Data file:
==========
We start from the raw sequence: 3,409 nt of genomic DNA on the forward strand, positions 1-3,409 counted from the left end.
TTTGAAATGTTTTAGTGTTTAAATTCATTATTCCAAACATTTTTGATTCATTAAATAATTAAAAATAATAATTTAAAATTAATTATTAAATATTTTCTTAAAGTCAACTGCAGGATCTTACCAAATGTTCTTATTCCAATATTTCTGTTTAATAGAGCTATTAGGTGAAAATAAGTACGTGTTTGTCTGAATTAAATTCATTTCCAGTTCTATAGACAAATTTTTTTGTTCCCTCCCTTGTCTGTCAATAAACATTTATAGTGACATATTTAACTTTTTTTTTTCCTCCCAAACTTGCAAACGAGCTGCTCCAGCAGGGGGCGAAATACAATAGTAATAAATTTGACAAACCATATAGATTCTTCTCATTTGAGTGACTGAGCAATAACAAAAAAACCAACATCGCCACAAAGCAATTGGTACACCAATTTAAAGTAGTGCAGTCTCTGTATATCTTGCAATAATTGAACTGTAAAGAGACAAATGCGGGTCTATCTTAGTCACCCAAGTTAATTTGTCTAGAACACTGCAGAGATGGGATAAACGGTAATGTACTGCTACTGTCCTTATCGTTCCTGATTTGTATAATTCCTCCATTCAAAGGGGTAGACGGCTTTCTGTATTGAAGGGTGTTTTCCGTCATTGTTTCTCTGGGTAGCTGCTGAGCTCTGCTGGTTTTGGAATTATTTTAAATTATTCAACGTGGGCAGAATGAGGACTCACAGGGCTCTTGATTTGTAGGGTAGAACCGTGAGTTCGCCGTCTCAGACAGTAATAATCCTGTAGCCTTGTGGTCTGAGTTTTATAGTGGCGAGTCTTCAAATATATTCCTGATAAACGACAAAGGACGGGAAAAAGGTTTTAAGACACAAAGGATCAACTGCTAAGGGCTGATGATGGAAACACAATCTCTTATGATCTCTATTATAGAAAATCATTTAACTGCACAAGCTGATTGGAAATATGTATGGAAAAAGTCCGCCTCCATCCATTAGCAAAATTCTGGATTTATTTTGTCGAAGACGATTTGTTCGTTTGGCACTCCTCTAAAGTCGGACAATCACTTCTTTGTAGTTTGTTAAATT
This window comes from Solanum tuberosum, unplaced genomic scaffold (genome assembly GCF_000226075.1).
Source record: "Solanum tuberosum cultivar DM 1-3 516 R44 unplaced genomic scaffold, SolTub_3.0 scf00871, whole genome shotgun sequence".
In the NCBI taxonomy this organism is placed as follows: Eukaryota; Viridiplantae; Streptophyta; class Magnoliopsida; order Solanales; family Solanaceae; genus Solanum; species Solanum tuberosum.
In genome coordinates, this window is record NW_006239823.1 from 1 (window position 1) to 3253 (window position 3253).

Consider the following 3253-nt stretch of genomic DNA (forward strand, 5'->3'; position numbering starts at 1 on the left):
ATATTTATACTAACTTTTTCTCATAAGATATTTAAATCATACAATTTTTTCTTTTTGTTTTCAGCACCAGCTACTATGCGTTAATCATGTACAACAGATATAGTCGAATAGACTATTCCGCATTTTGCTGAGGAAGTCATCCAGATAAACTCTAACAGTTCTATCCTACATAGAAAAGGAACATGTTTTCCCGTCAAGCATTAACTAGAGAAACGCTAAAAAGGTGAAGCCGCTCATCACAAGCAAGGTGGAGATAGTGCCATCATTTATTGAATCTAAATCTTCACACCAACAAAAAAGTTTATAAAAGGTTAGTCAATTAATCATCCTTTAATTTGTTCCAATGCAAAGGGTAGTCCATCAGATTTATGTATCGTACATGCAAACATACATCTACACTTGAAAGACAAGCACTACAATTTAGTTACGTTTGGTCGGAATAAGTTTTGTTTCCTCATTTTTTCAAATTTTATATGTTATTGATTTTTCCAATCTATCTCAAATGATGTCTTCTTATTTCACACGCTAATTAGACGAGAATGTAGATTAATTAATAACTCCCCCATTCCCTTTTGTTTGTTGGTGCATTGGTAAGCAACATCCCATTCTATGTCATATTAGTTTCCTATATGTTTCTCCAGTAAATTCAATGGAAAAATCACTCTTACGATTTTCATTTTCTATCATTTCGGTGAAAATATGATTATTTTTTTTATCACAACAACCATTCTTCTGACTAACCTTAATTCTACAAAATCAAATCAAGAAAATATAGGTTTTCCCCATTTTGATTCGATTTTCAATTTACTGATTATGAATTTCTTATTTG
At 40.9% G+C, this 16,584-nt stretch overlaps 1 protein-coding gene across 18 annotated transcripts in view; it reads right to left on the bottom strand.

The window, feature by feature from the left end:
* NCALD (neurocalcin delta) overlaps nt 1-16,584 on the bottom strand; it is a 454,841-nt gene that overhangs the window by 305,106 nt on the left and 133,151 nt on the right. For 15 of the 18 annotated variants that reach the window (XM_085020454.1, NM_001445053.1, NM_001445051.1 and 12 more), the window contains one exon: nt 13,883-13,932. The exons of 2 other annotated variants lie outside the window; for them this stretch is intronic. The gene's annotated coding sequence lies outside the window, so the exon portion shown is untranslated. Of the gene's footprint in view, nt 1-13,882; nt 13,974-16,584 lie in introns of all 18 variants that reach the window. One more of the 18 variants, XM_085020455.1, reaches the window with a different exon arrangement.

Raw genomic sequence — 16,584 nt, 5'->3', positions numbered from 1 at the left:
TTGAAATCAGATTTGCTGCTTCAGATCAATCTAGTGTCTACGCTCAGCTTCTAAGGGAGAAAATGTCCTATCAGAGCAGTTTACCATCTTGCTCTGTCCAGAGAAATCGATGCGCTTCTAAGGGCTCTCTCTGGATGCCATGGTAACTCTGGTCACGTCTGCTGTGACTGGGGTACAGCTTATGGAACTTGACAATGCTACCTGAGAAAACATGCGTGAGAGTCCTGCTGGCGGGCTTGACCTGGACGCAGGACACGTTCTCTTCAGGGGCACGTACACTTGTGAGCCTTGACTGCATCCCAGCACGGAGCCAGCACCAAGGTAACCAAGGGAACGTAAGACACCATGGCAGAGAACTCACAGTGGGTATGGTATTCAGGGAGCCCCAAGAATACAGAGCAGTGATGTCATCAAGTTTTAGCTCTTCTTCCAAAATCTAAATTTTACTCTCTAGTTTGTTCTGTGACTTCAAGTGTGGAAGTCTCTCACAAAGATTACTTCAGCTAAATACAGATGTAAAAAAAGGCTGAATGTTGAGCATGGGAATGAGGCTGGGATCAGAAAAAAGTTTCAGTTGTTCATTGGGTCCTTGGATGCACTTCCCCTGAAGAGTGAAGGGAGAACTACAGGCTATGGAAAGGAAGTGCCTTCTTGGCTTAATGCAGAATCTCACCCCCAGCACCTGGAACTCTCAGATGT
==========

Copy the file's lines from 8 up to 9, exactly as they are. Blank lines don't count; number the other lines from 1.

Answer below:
ATATTTATACTAACTTTTTCTCATAAGATATTTAAATCATACAATTTTTTCTTTTTGTTTTCAGCACCAGCTACTATGCGTTAATCATGTACAACAGATATAGTCGAATAGACTATTCCGCATTTTGCTGAGGAAGTCATCCAGATAAACTCTAACAGTTCTATCCTACATAGAAAAGGAACATGTTTTCCCGTCAAGCATTAACTAGAGAAACGCTAAAAAGGTGAAGCCGCTCATCACAAGCAAGGTGGAGATAGTGCCATCATTTATTGAATCTAAATCTTCACACCAACAAAAAAGTTTATAAAAGGTTAGTCAATTAATCATCCTTTAATTTGTTCCAATGCAAAGGGTAGTCCATCAGATTTATGTATCGTACATGCAAACATACATCTACACTTGAAAGACAAGCACTACAATTTAGTTACGTTTGGTCGGAATAAGTTTTGTTTCCTCATTTTTTCAAATTTTATATGTTATTGATTTTTCCAATCTATCTCAAATGATGTCTTCTTATTTCACACGCTAATTAGACGAGAATGTAGATTAATTAATAACTCCCCCATTCCCTTTTGTTTGTTGGTGCATTGGTAAGCAACATCCCATTCTATGTCATATTAGTTTCCTATATGTTTCTCCAGTAAATTCAATGGAAAAATCACTCTTACGATTTTCATTTTCTATCATTTCGGTGAAAATATGATTATTTTTTTTATCACAACAACCATTCTTCTGACTAACCTTAATTCTACAAAATCAAATCAAGAAAATATAGGTTTTCCCCATTTTGATTCGATTTTCAATTTACTGATTATGAATTTCTTATTTG
At 40.9% G+C, this 16,584-nt stretch overlaps 1 protein-coding gene across 18 annotated transcripts in view; it reads right to left on the bottom strand.